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I regularly have 3D models that consist of a Boolean union of balls and cylinders (molecule models, star maps, mathematical designs), that I then want to convert to a STL model for printing at Shapeways. But I don't know how to easily do that! I already have the model as a series of floating point numbers (four for each ball, and seven for each cylinder), so I don't want to have to go into a graphical interface to click/drag points. Instead I want to convert my lists of floating point numbers to STL from the command line.

I thought this would be a trivial thing, but I cannot find what is the best tool for this. All I need, I think, is a pointer to what tools are most appropriate (although more detailed help will be appreciated :-)) I thought that "gmsh" might be good for this, but it is not immediately clear to me how to use it for that.

I would like the software for this to be "free", in the sense that it does not cost money. Also, I am not a Windows user, so I would like to be able to run this under Linux or macOS.

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    I'm voting to close this question as off-topic because this is about 3D modeling for 3D printing. Try 3D printing stackexhange. – joojaa Dec 1 '19 at 13:40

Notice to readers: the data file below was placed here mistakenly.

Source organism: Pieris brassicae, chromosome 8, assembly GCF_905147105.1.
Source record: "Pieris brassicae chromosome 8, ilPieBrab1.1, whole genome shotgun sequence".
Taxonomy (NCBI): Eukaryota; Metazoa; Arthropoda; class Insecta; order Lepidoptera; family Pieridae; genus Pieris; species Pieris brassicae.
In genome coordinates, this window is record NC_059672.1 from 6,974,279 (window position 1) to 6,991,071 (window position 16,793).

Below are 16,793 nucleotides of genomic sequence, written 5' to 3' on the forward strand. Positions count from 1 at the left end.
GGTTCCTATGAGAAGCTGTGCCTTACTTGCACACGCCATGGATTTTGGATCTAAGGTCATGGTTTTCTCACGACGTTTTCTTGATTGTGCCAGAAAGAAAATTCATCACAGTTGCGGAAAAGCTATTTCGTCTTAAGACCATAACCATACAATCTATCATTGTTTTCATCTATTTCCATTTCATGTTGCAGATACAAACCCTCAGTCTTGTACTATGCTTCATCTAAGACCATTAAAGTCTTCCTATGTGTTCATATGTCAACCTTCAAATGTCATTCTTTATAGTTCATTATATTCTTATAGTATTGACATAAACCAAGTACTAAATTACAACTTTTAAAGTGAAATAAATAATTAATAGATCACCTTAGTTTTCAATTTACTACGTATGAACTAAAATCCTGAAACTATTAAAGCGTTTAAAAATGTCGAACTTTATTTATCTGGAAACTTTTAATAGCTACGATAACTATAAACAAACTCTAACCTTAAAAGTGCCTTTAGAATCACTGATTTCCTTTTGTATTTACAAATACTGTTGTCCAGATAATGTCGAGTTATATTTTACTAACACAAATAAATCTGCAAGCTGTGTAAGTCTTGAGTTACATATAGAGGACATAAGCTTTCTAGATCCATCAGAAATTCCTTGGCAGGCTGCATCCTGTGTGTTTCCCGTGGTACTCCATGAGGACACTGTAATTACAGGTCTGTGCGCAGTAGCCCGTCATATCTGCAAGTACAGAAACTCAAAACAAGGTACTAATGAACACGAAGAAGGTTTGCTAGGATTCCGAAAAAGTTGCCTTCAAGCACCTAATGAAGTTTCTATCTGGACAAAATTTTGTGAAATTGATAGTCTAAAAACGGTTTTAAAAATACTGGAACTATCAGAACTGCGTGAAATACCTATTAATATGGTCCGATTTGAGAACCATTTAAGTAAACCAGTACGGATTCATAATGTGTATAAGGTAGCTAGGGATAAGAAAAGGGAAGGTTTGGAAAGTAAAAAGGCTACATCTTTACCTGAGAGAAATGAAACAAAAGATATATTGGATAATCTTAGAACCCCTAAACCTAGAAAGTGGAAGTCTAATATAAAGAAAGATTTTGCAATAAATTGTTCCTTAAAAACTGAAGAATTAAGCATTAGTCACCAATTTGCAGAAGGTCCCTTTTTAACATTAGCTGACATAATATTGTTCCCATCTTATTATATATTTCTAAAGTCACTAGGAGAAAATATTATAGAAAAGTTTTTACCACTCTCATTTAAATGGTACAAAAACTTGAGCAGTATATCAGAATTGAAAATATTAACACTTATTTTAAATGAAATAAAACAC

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    I'm sorry that I didn't pay attention and posted to the wrong forum. I now reposted on the 3D printing stackexchange, although the answer here already satisfies all my needs. But I wondered whether the people there would come up with some alternatives (thus far they didn't). – Freek Wiedijk Dec 2 '19 at 19:54
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I agree that this question is better suited to the 3D stack exchange. Perhaps a moderator will migrate it, hence this answer.

To the OP:

You may consider to use the free program OpenSCAD which works with Linux and can be run via command line. For your purposes, you may find it more useful to run it in GUI mode as it is a text based description type of program. Your values can be entered into the editor with appropriate modifiers to create the objects you require.

openscad screen shot

There is a thingiverse entry which provides for someone else's creation of various molecules, using OpenSCAD. The files accompanying the entry include the OpenSCAD code, which you'd be able to use as a reference or to modify to meet your requirements, reducing the learning curve.

thingiverse sample molecule

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    Yes, this is exactly what I needed, thanks! – Freek Wiedijk Dec 2 '19 at 19:55

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